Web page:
Tulane VISTA Blog

Fighting Poverty with Passion

Field Report: 7th Ward Neigborhood Center

Yoga as a community-building tool

Since January I have significantly amped up my personal yoga practice, attending a variety of classes across the city each week.  I even had the exciting opportunity to start up a community class at the 7th Ward Neighborhood Center, originally taught by a 7th Ward resident.  The class has been a really fun and important addition to my personal practice in more ways than one.  Of course I think it is great to have a space to offer such a great wellness practice to a community who might not otherwise have access to yoga—the main sell of a community class.  However, I’ve recently started to think critically about the ways in which a community class differs from the traditional in-studio and for-profit class.  A community class is not just a free version of a regular class.  Although it is offered free of charge, the class itself is inherently different: its focus is at its core community, where, generally speaking, the focus of a class in a studio is essentially personal and private. 

For the last month and a half I’ve been attending a weekly Symbiotic Yoga class, a significantly new approach to my practice based on relationship-building.  The class itself is NOT a community class in the sense that it is offered for free for members of a particular community.  But it is completely focused on building community between yogis participating in the class.  Sun salutations are done in a circle so that each person can see and communicate with everyone else.  Following sun salutations are a series of partner poses ranging from partner-aided stretching to intense partner acrobatics.  The class ends with partner Thai massage and a group meditation.  What is so appealing to me about this class is its focus on relationships—it is both about the individual’s ability to give to others and to receive from others, and about the formulation of community within the group as a whole.  The symbiotic class has sparked so much of my interest and I am thinking through ways to use the community focus of this class in the community class offered at the 7th Ward Neighborhood Center.  It’s exciting to think about new ways to create relationships and develop a sense of community! -Laura Mellem, AmeriCorps VISTA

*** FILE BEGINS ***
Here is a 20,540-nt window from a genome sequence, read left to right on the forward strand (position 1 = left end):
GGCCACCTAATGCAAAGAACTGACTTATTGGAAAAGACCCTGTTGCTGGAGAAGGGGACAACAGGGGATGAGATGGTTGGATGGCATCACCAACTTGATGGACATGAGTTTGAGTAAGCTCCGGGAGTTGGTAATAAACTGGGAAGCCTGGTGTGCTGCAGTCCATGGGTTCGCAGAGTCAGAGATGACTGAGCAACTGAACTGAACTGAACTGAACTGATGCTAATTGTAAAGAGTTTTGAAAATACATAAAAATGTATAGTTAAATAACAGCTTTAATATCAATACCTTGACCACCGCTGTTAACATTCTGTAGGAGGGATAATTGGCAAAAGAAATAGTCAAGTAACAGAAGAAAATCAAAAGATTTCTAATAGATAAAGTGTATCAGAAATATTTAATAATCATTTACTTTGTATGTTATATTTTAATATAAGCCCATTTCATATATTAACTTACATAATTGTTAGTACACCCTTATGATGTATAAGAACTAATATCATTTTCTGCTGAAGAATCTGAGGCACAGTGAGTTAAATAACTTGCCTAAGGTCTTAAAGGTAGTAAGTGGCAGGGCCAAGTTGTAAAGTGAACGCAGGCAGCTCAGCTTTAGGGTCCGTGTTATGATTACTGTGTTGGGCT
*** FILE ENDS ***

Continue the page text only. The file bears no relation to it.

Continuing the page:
Visit the 7th Ward Neigborhood Center blog to learn more about the center!

Advertisements

About Tulane VISTA

Notes from the field from the AmeriCorps VISTA team at Tulane University.

Tools

Follow Tulane VISTA Blog on WordPress.com

Follow us on twitter!

Follow us on Instagram!

Join our community partner @cafereconcile for #PayWhatYouCanDay
%d bloggers like this: